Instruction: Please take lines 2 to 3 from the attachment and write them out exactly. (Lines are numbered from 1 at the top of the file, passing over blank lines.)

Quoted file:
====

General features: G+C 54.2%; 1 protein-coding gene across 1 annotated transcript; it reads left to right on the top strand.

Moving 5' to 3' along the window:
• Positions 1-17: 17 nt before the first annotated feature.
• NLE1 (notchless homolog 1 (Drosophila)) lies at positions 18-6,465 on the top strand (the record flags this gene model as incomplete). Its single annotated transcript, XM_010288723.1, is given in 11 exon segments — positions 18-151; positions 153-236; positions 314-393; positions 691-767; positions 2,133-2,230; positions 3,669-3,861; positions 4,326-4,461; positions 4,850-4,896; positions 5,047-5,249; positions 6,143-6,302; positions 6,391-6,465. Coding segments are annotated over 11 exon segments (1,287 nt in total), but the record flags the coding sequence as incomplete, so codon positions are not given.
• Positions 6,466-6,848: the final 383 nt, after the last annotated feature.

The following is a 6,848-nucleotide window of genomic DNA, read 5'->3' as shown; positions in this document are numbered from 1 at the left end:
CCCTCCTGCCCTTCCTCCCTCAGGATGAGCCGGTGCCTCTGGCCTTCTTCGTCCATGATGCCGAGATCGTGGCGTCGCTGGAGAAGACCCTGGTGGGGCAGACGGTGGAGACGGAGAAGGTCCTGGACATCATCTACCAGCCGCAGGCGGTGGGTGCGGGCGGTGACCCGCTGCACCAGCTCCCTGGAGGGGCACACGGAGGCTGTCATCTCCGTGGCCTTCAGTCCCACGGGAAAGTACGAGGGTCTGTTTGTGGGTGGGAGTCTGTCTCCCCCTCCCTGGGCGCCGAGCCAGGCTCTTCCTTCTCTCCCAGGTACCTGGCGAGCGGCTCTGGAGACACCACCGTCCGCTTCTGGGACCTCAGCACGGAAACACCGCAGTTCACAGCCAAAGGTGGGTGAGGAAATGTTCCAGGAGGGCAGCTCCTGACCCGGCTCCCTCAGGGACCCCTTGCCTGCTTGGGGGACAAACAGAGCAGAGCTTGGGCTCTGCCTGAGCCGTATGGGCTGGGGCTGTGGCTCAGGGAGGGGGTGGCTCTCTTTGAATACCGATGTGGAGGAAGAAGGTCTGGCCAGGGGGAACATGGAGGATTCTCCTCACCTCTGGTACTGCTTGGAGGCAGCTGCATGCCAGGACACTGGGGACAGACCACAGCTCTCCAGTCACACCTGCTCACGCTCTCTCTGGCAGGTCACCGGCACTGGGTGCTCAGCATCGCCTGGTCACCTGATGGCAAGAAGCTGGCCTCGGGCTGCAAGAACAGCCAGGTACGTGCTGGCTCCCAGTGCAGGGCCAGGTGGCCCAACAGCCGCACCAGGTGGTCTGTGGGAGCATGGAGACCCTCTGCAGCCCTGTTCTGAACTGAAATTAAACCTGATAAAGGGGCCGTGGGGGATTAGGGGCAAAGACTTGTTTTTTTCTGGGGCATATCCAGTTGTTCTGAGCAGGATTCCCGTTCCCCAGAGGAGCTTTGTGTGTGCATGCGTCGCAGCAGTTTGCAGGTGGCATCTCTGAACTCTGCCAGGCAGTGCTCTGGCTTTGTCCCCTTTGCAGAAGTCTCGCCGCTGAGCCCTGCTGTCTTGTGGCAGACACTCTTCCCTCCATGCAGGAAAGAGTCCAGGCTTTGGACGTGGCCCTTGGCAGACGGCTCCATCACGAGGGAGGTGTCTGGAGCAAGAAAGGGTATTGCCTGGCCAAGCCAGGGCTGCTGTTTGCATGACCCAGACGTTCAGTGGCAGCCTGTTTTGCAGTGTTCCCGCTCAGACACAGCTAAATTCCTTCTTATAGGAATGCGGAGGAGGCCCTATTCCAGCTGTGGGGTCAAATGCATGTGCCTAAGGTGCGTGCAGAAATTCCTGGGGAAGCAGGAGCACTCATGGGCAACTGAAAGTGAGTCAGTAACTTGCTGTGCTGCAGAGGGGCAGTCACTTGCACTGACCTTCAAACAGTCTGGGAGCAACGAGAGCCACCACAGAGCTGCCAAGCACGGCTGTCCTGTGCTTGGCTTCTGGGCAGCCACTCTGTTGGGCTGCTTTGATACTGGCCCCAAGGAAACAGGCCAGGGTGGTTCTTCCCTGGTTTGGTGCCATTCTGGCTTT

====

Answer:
Moving 5' to 3' along the window:
• Positions 1-17: 17 nt before the first annotated feature.